Feedback!

Well, now that we’re just about ready to send a summary of our activities over the last few months whizzing back to the Arts Council, we thought we’d share with you a few choice comments from our audience feedback forms. We’re not big-headed, we just appreciate that our audiences have excellent taste!

“A very well written, well produced and well performed piece.”

“Very professional and very enjoyable.”

“We loved it! Beautiful.”

“Sam Redway’s performance of Branwell was superb – he did “drunk” very well indeed. I particularly liked Caroline Lamb’s Emily, stomping on set in search of powder for her musket.”

“Fantastic. Brilliantly written. Moving.”

“Totally absorbing!”

“Exceptional performance from all – well written and acted. Tears and laughter – well done!”

“A detailed and honest performance with a multitude of emotions portrayed. A beautiful insight into the lives of such a notable literary family, the sorrow and hardships behind the brilliance!”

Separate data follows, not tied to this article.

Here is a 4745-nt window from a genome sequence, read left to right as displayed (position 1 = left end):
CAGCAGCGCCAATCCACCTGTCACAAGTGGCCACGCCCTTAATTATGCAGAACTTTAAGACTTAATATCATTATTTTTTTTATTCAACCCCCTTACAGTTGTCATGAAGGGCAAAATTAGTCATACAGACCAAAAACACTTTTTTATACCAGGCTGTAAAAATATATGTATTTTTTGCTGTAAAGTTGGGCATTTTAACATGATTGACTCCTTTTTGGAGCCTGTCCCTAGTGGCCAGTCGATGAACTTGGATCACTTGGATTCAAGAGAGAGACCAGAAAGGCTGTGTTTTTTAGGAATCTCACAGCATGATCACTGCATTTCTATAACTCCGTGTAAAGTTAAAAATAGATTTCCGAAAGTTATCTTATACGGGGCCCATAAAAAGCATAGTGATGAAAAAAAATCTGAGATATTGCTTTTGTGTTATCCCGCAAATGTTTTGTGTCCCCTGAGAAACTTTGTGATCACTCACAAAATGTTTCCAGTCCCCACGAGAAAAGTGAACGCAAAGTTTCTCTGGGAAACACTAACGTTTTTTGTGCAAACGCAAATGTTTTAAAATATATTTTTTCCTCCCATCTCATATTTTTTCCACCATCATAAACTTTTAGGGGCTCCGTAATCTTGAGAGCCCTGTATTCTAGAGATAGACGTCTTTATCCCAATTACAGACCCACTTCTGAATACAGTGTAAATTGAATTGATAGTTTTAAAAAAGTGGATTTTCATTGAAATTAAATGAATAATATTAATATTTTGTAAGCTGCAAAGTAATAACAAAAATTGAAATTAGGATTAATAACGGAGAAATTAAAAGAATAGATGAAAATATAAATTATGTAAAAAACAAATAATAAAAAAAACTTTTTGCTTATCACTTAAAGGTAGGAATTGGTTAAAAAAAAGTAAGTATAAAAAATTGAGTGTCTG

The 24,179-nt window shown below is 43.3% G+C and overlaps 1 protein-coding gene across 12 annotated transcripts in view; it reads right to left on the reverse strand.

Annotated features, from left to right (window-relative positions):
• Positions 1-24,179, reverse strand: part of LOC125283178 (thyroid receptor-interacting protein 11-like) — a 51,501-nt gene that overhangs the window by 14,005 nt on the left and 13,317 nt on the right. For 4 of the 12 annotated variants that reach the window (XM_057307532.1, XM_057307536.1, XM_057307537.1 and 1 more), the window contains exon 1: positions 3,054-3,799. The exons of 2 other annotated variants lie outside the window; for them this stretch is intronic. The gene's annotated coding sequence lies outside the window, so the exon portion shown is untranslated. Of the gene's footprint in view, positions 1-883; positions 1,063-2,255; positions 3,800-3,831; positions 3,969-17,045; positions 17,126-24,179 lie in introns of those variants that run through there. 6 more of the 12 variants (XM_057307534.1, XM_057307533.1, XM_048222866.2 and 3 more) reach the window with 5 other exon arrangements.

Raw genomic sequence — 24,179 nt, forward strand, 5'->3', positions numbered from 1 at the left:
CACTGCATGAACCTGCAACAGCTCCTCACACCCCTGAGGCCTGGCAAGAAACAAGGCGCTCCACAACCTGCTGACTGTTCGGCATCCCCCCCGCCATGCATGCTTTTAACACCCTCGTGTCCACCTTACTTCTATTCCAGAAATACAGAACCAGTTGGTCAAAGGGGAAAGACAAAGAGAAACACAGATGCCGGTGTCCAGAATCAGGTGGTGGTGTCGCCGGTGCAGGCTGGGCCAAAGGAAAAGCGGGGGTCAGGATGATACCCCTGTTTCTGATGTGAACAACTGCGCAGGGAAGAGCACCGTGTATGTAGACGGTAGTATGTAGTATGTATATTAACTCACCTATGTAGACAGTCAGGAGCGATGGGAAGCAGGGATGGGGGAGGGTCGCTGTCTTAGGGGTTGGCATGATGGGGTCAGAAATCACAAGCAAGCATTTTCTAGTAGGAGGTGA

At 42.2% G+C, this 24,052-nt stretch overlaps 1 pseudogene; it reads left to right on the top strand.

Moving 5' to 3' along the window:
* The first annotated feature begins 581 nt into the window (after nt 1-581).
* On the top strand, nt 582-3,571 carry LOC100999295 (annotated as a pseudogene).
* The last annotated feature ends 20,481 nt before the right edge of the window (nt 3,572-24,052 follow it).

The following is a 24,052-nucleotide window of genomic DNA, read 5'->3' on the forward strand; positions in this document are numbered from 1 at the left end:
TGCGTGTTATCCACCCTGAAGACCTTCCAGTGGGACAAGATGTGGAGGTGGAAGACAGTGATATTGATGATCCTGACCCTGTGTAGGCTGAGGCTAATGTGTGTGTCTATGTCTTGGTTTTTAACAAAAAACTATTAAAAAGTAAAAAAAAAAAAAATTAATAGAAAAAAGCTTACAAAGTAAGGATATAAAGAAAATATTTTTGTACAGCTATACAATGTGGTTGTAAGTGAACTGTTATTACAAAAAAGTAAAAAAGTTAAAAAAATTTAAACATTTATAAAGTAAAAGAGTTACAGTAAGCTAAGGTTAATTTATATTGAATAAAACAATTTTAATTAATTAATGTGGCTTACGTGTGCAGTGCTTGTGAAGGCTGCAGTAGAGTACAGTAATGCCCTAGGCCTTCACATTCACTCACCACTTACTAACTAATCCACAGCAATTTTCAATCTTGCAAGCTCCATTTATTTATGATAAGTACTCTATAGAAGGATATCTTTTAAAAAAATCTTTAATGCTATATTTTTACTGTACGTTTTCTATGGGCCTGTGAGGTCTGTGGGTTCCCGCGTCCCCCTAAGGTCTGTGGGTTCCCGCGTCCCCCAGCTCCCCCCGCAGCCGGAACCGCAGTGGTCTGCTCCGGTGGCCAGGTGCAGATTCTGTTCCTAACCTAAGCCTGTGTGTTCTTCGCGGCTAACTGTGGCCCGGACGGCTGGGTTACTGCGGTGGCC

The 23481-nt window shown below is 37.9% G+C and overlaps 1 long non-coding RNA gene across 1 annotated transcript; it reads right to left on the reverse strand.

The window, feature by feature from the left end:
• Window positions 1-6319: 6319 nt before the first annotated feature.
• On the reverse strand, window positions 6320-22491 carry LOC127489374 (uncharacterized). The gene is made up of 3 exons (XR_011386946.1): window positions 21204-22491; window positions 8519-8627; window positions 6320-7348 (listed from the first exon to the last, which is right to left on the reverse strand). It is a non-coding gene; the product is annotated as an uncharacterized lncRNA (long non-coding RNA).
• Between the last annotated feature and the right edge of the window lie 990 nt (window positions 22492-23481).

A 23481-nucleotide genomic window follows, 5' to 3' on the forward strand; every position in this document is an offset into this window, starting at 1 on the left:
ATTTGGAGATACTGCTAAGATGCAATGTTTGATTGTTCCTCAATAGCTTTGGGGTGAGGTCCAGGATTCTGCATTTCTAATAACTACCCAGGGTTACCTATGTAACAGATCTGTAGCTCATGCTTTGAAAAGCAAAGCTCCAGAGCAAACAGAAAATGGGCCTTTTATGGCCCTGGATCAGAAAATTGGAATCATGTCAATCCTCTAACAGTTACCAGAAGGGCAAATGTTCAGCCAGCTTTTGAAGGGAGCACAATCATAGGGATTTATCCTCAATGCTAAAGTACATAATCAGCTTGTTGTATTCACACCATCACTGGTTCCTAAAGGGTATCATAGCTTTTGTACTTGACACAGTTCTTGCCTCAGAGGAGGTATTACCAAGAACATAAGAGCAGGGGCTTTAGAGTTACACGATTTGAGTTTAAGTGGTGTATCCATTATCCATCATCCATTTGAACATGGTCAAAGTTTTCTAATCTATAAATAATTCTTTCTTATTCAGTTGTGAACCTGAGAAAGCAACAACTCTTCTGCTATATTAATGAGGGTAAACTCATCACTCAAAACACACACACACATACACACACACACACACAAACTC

“Original and dynamic storytelling. Beautifully written and acted. Thanks.”

“A terrific play, actors & script. More please!”

“Brilliant play. I look forward to more.”

Congratulations to Team Percy for achieving these brilliant results, and many thanks to our audiences for your overwhelming support! In response to those calls for more, do keep an eye on this site, along with our Twitter account (@DTKManc) and our Facebook page (www.facebook.com/DangerousToKnow) as the New Year will bring new opportunities for us, and new ways for you to get involved!

Thank you all once again. Happy Holidays, and we’ll see you next year!

Sam Redway - IMG_4105ED

Advertisements
Feedback!

First review is in!

On Wednesday night, Dangerous To Know opened our doors to the public for the first performance in our run of The Dissolution of Percy and, as is always nerve-wracking, we invited press and reviewers to tell us what they thought of our work!

Brontë Sisters

Now Frank Hill, a reviewer for RemoteGoat, has delivered, and we are absolutely thrilled.

Under the heading “Gripping, original Branwell Brontë drama”, he writes:

“There’s a painting of the Brontë sisters, posed woodenly around a small table, with a figure standing behind them smeared out of all recognition. This figure was the artist himself, their brother Branwell, who had defaced his own image in some bout of self-loathing. As a student I was fascinated by this ghost-like image hovering ominously in the background, so was particularly interested to see a new play at The Kings Arms, Salford where Branwell takes centre stage.